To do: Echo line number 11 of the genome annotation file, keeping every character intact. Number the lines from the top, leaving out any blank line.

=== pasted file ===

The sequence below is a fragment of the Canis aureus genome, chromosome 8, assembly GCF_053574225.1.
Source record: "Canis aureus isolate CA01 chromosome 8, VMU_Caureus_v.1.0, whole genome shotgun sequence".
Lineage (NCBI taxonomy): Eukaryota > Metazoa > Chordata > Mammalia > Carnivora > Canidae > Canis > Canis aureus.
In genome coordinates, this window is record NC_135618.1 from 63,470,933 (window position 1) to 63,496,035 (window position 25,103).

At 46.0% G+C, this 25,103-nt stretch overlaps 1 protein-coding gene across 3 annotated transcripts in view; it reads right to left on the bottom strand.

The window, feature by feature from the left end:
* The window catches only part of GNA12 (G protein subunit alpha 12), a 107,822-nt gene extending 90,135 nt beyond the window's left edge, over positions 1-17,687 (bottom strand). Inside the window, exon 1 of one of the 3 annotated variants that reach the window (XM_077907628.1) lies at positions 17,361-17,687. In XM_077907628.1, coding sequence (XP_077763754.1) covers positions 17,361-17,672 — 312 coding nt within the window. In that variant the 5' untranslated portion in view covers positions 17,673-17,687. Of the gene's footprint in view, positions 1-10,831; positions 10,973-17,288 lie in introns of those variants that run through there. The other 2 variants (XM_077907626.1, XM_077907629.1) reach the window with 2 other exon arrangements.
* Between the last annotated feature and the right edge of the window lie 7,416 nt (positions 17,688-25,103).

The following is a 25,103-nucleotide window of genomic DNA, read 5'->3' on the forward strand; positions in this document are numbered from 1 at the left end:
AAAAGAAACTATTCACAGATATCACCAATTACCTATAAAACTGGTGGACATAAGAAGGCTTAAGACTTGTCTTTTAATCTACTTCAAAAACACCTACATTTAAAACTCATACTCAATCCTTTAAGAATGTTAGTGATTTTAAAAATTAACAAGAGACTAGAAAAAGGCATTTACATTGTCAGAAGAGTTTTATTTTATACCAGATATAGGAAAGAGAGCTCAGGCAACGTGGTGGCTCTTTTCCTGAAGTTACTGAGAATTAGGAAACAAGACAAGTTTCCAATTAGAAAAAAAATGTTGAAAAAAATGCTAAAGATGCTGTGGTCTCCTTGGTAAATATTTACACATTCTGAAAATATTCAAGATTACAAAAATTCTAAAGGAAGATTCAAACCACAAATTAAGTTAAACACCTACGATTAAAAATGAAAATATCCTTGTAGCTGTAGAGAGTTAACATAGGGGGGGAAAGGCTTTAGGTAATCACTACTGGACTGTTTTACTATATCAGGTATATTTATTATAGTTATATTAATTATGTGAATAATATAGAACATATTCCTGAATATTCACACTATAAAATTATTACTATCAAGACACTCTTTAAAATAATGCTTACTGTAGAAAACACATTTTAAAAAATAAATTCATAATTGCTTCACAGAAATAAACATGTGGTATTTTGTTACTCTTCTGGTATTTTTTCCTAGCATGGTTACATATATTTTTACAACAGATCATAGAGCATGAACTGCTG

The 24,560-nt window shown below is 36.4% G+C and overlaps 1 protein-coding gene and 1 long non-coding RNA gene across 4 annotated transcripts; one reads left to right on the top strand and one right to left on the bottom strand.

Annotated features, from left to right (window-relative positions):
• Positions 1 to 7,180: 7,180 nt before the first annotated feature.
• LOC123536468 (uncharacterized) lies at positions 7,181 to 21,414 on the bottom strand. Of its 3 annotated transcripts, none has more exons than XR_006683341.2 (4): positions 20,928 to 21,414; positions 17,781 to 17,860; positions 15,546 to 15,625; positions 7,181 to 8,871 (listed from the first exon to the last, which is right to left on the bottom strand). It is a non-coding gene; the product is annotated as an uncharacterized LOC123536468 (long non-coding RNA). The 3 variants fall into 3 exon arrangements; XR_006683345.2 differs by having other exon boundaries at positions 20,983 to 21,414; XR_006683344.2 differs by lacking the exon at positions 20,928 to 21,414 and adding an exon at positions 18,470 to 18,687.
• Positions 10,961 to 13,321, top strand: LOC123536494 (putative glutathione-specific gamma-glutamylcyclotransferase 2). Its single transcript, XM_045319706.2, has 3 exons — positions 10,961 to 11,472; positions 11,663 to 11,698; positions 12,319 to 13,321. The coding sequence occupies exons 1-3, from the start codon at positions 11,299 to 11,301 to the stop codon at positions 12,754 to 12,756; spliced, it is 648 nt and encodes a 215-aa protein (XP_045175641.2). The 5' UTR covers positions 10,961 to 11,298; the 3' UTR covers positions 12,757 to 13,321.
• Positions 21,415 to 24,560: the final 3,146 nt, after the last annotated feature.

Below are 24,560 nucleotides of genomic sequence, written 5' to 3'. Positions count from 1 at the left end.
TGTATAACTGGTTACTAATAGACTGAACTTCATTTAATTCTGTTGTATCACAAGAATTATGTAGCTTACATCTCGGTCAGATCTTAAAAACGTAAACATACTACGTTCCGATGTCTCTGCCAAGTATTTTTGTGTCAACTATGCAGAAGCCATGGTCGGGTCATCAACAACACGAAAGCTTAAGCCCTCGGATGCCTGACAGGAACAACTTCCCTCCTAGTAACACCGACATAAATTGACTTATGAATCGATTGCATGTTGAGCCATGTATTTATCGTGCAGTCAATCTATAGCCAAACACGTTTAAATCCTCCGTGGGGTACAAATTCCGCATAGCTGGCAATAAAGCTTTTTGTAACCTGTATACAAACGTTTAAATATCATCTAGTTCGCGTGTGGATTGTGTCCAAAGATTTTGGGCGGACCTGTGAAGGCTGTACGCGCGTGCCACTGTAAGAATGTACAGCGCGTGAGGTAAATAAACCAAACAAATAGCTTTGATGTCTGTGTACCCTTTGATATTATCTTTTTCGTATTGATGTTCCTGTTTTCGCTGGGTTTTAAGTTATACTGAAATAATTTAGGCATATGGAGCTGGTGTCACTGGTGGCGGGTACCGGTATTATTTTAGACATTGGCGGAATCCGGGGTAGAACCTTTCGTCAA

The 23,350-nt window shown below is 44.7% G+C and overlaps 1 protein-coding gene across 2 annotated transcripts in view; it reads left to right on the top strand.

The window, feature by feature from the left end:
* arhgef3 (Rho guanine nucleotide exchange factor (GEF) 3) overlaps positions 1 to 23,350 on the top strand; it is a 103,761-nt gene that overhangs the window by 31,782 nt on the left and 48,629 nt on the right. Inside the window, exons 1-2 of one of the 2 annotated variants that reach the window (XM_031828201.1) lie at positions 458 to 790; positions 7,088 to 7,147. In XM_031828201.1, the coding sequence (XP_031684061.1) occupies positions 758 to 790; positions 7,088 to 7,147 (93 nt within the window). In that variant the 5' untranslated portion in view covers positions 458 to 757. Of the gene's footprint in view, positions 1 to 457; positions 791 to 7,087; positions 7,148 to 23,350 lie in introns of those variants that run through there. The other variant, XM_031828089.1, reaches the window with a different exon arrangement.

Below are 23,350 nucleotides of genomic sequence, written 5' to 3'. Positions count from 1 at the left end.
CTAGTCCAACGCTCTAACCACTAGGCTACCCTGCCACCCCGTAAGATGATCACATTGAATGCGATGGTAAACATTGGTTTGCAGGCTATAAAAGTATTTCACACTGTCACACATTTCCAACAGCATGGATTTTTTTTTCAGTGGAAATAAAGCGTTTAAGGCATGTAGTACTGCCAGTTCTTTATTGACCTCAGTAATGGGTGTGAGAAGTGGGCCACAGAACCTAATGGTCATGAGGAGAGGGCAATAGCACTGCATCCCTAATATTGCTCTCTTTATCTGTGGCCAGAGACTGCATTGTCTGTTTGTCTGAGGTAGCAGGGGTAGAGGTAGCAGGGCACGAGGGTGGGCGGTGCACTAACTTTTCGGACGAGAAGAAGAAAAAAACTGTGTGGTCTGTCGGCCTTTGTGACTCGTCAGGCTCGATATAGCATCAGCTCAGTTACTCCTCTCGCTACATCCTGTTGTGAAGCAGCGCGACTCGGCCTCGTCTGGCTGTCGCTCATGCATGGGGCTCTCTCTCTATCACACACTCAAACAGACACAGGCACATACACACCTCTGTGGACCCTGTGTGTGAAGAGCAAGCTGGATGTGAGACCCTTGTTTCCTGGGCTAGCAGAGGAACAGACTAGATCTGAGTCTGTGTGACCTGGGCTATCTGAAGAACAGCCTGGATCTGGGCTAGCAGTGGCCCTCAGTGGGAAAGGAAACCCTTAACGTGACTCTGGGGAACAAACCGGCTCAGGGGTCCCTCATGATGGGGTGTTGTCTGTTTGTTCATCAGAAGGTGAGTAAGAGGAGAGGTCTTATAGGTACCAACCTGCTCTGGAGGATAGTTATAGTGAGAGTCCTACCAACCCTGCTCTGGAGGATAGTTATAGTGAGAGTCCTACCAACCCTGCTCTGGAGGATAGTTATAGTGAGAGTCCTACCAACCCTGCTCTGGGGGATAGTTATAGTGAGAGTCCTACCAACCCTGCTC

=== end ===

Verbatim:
The 24,560-nt window shown below is 36.4% G+C and overlaps 1 protein-coding gene and 1 long non-coding RNA gene across 4 annotated transcripts; one reads left to right on the top strand and one right to left on the bottom strand.